Hamilton is ready to start re-opening Friday. But are you? After isolation, not everyone is 

On Friday, pandemic-era restrictions will ease as Hamilton enters Stage 2 of the provincial reopening strategy, but some are worried about leaving their homes and trying to live normally.

Some in Hamilton are anxious about reopening their lives as the city enters Stage 2

People scared about Hamilton entering Stage 2 point to grocery stores as places where some don't seem to care about public health advice regarding COVID-19. (Bobby Hristova/CBC)

Danny Brown has always been a speed shopper. He would have a list of groceries ready to go, zip through the store and be out as quickly as possible.

But ever since the COVID-19 pandemic, the 33-year-old east end resident has stopped looking for the fast lane to abide by public health advice.

On Friday, pandemic-era restrictions will ease as Hamilton enters Stage 2 of the provincial reopening strategy. It has been the blessing many have been waiting for, but after months of being in isolation, not everyone is feeling ready to immediately re-open their lives. It's a mind over matter situation for some who can't shake off thoughts about the potential for more freedom to create more COVID-19 cases.

For Brown, who has two kids and a wife at home, it means uncertainty about if it's safe to return to his old life of looking for the fast lane in grocery stores.

"It's quite a thing to get your head around, when you can't pass people in the aisle without coming in really close contact with them," Brown, 33, said.

"I'm just hoping people realize this is still very real."

Danny Brown worries about getting sick as COVID-19 restrictions ease. He doesn't want his two sons and his wife to get the virus. (Submitted by Danny Brown)

Others share the same concerns as Brown just days before hairdressers, malls, spas, pools and other businesses open up.

Frances Murray, a 58-year-old woman living downtown, said even though the rules are changing on Friday, nothing about her approach during the pandemic will change.

"I cut my own hair and it'll be awhile before I'll have to go back to the hairdresser and have her straighten it out," she said.

"I worry about the spread of the disease and people have to be aware of keeping the same habits they have of washing their hands, wearing masks and keeping away from people as much as possible."

The only exception may be visiting some of the city's trails.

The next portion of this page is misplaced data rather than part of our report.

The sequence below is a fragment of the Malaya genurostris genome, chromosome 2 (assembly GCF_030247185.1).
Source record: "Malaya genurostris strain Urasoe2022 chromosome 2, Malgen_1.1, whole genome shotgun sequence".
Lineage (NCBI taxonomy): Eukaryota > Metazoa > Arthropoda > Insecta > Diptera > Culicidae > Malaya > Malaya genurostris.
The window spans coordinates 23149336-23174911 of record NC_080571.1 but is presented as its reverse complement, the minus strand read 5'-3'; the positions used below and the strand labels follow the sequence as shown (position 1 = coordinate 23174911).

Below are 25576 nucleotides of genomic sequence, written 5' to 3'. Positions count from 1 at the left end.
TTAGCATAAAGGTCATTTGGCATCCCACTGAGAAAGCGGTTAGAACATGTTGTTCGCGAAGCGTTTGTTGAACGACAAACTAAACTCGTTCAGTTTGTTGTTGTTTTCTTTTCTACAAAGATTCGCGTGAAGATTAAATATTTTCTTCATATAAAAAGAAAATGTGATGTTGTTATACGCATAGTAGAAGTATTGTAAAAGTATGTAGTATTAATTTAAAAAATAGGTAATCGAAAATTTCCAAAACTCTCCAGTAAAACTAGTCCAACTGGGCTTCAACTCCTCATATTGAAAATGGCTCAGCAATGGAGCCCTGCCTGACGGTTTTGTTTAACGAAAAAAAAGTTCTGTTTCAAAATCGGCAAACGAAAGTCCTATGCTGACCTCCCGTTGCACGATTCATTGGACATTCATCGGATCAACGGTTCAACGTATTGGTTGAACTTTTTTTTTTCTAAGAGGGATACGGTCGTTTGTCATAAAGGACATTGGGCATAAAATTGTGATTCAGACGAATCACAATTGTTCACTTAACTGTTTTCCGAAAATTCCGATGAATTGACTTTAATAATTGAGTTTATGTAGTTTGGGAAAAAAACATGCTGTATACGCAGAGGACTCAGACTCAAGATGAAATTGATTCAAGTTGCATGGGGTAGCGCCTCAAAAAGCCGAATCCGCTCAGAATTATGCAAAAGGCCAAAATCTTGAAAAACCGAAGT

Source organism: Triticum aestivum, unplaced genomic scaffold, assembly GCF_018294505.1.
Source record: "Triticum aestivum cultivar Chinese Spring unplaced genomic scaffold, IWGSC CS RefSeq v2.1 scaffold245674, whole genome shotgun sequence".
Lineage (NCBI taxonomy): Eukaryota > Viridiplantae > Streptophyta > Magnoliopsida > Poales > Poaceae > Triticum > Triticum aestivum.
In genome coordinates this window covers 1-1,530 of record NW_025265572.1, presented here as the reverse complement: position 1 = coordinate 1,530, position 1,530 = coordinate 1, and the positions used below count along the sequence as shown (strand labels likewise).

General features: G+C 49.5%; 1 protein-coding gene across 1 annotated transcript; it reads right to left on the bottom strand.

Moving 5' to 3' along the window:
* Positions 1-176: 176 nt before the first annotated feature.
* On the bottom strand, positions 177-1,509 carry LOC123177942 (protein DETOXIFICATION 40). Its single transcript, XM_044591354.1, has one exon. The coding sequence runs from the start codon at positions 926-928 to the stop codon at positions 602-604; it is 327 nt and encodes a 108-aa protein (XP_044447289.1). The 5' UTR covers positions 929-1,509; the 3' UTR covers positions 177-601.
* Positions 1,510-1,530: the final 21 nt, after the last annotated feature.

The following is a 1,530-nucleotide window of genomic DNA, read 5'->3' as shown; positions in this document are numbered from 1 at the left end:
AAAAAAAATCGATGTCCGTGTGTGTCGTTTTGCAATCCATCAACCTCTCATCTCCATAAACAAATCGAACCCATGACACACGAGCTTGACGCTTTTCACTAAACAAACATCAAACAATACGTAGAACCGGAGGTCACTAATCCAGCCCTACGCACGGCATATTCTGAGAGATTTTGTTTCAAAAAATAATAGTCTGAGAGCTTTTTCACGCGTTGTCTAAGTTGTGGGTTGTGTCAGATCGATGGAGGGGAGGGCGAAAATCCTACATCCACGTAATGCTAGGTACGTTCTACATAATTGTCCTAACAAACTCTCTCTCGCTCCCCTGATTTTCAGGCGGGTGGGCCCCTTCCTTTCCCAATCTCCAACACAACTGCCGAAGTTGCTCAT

And for Laura Babcock, a mother to an 11-year-old boy and nine-year-old girl, trepidation is top of mind.

She said she finds herself looking over her shoulder while in line to make sure the person behind her is two metres away. She peers around the corner of shopping lanes to make sure it's safe to go in and complete her now reduced shopping list.

"I just don't feel I'm ready to have my family take advantage of opening up," Babcock said.

"I often feel like I'm acting extremely compared to the behaviours of other people around me, but as far as I know, that's the best medical advice."

Randi McCabe, a McMaster University professor in the department of psychiatry and behavioural neurosciences, said worrying, in this case, is a good thing.

"In these types of cases where people are doing certain types of behaviours to keep themselves safe, I'd say that's adaptive," she told CBC News.

"Now if someone is thinking about it and is paralyzed by fear that the world is ending, that's too much anxiety and that would be a problem, that would be a clinically significant anxiety, but it's just as dangerous to not have any anxiety."

Residents are worried about going out in public as more services and businesses begin to reopen during the COVID-19 pandemic. (Bobby Hristova/CBC)

Even though many people have adopted new habits during the pandemic, it's hard to say how many of their new patterns and routines will remain permanent.

McCabe, who is also the clinical director of mood, anxiety and seniors mental health services at St. Joseph's Healthcare Hamilton, said so long as someone's anxiety isn't so overpowering it prevents them from completing basic tasks throughout the day, it's not bad to be fearful of COVID-19.

"When people are anxious they tend to overestimate the risk of a bad thing happening and we're trying to look at what the realistic risks are and when we do that it lowers anxiety but in this case anxiety is good," she explained.

"It's protective, we're seeing the adaptive function of that emotion is, to prepare, to take precautions and hopefully a lot of people are doing that."


Bobby Hristova


Bobby Hristova is a reporter/editor with CBC Hamilton. Email: bobby.hristova@cbc.ca


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